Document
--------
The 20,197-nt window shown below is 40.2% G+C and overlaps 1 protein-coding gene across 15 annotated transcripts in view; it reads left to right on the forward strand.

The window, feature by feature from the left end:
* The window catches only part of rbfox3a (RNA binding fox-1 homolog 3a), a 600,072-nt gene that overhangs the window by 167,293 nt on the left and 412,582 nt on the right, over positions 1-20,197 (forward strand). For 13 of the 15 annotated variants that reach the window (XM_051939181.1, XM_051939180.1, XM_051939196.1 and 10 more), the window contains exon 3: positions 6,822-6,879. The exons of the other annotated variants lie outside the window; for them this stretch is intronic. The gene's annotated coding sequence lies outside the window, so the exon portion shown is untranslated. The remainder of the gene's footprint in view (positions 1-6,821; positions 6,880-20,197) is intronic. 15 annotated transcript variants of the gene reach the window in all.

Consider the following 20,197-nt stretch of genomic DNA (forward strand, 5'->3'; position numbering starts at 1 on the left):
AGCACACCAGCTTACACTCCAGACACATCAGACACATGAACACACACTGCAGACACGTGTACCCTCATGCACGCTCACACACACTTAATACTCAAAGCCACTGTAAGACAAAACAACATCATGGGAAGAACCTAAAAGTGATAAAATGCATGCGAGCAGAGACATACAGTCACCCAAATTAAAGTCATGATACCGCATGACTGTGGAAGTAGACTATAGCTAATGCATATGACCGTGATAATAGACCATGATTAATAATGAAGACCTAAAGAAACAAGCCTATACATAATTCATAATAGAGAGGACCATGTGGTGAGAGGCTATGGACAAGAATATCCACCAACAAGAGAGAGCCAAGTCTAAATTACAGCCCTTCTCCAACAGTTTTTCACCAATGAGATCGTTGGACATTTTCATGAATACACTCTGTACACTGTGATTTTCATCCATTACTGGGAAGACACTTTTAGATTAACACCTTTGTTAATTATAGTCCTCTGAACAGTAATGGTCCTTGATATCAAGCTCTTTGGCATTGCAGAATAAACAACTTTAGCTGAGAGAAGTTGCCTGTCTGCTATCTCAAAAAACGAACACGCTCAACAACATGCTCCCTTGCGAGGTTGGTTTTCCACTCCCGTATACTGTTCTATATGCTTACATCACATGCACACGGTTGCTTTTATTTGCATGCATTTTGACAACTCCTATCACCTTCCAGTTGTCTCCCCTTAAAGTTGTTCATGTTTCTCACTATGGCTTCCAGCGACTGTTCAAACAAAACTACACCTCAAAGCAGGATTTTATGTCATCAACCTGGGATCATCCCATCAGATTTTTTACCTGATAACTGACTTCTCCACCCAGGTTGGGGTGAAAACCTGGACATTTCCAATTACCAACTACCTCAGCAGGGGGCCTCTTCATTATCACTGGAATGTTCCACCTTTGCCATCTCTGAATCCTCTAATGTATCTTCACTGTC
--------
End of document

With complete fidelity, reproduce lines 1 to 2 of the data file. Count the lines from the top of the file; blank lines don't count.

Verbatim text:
The 20,197-nt window shown below is 40.2% G+C and overlaps 1 protein-coding gene across 15 annotated transcripts in view; it reads left to right on the forward strand.

The window, feature by feature from the left end: